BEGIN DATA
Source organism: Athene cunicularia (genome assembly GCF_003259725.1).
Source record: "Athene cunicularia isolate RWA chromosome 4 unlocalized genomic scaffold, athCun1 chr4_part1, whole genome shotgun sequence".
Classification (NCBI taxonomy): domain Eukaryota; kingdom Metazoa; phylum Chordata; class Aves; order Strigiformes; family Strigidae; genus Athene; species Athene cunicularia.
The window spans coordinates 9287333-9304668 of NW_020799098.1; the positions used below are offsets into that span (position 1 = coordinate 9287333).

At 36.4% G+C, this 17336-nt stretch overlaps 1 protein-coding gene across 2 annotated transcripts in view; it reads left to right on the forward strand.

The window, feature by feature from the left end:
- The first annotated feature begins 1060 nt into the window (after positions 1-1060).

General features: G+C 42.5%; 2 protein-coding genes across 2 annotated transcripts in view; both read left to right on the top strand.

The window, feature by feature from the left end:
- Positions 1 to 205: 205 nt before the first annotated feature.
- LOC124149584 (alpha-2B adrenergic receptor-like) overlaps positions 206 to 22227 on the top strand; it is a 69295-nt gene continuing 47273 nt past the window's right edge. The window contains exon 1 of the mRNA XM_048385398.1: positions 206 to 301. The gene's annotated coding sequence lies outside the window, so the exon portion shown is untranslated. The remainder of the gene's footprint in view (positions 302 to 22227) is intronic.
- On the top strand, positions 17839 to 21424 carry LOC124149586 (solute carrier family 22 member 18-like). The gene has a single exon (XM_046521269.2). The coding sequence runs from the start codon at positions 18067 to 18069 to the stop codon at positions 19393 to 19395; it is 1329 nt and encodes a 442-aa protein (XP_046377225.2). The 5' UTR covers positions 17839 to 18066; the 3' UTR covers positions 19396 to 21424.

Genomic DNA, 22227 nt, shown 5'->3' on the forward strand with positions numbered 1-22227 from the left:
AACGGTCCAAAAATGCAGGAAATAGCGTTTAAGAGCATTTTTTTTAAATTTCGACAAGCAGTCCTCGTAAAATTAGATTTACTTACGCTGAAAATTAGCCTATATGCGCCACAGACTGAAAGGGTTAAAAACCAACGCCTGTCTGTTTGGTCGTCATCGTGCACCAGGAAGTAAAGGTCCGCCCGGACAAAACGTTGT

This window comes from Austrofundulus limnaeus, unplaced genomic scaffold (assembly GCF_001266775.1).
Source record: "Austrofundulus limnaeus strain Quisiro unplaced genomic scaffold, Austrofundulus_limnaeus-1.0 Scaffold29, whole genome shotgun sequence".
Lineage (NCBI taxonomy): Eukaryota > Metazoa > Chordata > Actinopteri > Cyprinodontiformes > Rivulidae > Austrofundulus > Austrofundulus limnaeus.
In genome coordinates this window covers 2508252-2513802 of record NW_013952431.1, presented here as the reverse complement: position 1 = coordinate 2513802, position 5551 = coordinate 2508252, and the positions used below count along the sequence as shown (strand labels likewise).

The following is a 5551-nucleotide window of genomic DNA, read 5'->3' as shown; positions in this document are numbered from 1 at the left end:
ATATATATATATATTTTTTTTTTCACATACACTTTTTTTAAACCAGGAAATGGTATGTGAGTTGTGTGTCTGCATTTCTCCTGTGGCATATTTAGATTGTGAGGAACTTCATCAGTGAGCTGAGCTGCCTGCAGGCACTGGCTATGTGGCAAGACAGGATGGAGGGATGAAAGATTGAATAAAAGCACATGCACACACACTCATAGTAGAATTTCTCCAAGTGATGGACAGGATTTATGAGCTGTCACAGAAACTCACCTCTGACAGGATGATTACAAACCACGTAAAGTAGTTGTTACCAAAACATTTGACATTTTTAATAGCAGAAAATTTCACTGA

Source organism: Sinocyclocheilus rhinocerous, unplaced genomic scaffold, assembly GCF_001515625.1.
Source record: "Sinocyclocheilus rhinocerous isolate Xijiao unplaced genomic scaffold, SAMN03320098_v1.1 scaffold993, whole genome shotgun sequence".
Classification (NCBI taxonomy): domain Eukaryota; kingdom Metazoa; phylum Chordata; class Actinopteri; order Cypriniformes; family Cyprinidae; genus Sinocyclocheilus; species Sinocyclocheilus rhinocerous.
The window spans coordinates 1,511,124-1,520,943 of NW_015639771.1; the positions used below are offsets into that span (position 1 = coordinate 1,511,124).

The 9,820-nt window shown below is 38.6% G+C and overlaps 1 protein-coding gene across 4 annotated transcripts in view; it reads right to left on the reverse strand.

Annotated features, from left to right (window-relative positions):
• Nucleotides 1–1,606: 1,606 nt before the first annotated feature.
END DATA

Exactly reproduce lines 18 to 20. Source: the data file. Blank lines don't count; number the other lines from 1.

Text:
In genome coordinates this window covers 2508252-2513802 of record NW_013952431.1, presented here as the reverse complement: position 1 = coordinate 2513802, position 5551 = coordinate 2508252, and the positions used below count along the sequence as shown (strand labels likewise).

The following is a 5551-nucleotide window of genomic DNA, read 5'->3' as shown; positions in this document are numbered from 1 at the left end:
ATATATATATATATTTTTTTTTTCACATACACTTTTTTTAAACCAGGAAATGGTATGTGAGTTGTGTGTCTGCATTTCTCCTGTGGCATATTTAGATTGTGAGGAACTTCATCAGTGAGCTGAGCTGCCTGCAGGCACTGGCTATGTGGCAAGACAGGATGGAGGGATGAAAGATTGAATAAAAGCACATGCACACACACTCATAGTAGAATTTCTCCAAGTGATGGACAGGATTTATGAGCTGTCACAGAAACTCACCTCTGACAGGATGATTACAAACCACGTAAAGTAGTTGTTACCAAAACATTTGACATTTTTAATAGCAGAAAATTTCACTGA